Can You Get Warts from Frogs

Can you get warts from frogs? Will toads pee on you if you pick them up? There are a lot of myths surrounding our common amphibian friends, and not all of them are true.

Warts from Frogs
You won't get warts from handling frogs and toads. It's the appearance of these animals, toads in particular, that gives rise to the myth. Toads and frogs don't drink water; they absorb it through their skin. Since toads spend most of their lives on dry land, they've developed very rough skin that looks like warts to keep them from dehydrating.

Warts are actually caused by a virus that's spread through close contact with other people. The only time you'd need to worry about handling a frog is if you encountered a Poison Dart Frog in South America. These tiny,colorful amphibians secrete a powerful poison that can kill humans.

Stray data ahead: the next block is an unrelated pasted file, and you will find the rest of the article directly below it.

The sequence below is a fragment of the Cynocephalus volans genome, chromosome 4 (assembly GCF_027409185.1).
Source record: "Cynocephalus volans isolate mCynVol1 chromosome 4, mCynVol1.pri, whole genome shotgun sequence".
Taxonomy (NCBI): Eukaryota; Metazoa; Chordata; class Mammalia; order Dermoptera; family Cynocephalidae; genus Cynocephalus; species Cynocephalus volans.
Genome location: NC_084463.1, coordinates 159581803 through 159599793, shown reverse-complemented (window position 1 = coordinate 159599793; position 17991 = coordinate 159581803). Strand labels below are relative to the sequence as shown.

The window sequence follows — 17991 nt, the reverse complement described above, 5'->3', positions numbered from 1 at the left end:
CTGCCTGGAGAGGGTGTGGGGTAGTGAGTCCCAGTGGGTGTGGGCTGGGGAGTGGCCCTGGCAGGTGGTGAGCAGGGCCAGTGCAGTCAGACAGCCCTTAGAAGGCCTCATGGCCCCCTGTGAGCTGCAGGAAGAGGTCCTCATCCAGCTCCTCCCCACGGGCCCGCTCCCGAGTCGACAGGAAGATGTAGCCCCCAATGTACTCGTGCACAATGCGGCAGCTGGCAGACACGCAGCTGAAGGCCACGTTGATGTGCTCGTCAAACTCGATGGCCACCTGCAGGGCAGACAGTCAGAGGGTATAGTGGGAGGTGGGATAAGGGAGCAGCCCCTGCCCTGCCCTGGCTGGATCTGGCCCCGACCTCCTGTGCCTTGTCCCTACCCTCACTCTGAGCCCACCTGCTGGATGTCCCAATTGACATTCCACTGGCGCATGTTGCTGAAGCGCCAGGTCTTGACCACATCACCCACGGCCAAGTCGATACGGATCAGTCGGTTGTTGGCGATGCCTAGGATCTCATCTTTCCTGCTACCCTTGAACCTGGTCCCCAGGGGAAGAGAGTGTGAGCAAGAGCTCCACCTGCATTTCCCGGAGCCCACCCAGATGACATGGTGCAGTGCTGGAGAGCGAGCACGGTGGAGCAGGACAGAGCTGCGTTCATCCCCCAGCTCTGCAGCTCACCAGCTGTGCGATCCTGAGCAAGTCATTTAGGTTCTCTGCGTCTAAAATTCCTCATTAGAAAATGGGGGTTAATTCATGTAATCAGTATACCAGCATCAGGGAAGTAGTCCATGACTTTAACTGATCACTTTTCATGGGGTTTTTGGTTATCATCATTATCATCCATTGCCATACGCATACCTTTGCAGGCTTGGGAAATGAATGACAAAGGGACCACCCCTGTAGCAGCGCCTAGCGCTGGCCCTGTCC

Toad "Pee"
Catching toads is a popular activity for kids. Nearly every child has either had a toad "pee" on their hand or watched it happen to someone else. How disgusting!

In reality, toads don't pee on people's hands. Instead, they release the water that they're holding in their water bladder when they get scared. This makes their bodies lighter so they can escape more easily. You should still wash your hands thoroughly after you've handled a toad, since it's probably been in some damp, mucky places.

There's no way to guarantee that a toad won't spray water on you, but holding them gently and keeping your hands still may help to keep them calm. Don't squeeze too hard or hold the toad for too long.

The Frog as Meteorologist
Many myths have surrounded frogs and weather patterns through the centuries. The appearance of frogs at certain times of year was once believed to be an accurate predictor of rain or drought. Some cultures even believed that frogs could tell when it would rain.

It turns out that some of these myths are true. Frogs have an exceptionally high sensitivity to humidity. They need water to stay alive and are very good at finding it. In the hours before a rain storm, frogs sense the increased humidity in the air. Some species even have a specific rain croak that will let you know if showers are on the way.

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